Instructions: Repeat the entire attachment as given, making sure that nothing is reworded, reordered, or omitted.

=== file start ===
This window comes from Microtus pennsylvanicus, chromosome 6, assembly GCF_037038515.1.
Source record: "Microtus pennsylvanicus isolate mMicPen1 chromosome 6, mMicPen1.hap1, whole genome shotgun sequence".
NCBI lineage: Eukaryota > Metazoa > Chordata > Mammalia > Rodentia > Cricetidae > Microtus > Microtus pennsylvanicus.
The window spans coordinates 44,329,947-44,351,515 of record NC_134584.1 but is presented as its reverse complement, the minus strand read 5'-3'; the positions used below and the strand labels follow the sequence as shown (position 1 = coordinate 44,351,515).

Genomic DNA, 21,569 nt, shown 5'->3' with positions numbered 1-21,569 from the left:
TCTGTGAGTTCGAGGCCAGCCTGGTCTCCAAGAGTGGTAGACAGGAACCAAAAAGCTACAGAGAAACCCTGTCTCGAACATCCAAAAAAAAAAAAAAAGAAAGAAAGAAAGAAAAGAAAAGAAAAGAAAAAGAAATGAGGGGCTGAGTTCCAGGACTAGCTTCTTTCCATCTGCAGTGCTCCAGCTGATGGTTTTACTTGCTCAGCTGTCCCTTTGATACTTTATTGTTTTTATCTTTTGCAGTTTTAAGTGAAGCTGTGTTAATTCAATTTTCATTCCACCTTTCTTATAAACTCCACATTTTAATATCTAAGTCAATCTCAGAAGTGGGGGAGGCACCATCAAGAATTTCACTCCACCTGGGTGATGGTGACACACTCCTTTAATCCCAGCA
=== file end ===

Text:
This window comes from Microtus pennsylvanicus, chromosome 6, assembly GCF_037038515.1.
Source record: "Microtus pennsylvanicus isolate mMicPen1 chromosome 6, mMicPen1.hap1, whole genome shotgun sequence".
NCBI lineage: Eukaryota > Metazoa > Chordata > Mammalia > Rodentia > Cricetidae > Microtus > Microtus pennsylvanicus.
The window spans coordinates 44,329,947-44,351,515 of record NC_134584.1 but is presented as its reverse complement, the minus strand read 5'-3'; the positions used below and the strand labels follow the sequence as shown (position 1 = coordinate 44,351,515).

Genomic DNA, 21,569 nt, shown 5'->3' with positions numbered 1-21,569 from the left:
TCTGTGAGTTCGAGGCCAGCCTGGTCTCCAAGAGTGGTAGACAGGAACCAAAAAGCTACAGAGAAACCCTGTCTCGAACATCCAAAAAAAAAAAAAAAGAAAGAAAGAAAGAAAAGAAAAGAAAAGAAAAAGAAATGAGGGGCTGAGTTCCAGGACTAGCTTCTTTCCATCTGCAGTGCTCCAGCTGATGGTTTTACTTGCTCAGCTGTCCCTTTGATACTTTATTGTTTTTATCTTTTGCAGTTTTAAGTGAAGCTGTGTTAATTCAATTTTCATTCCACCTTTCTTATAAACTCCACATTTTAATATCTAAGTCAATCTCAGAAGTGGGGGAGGCACCATCAAGAATTTCACTCCACCTGGGTGATGGTGACACACTCCTTTAATCCCAGCA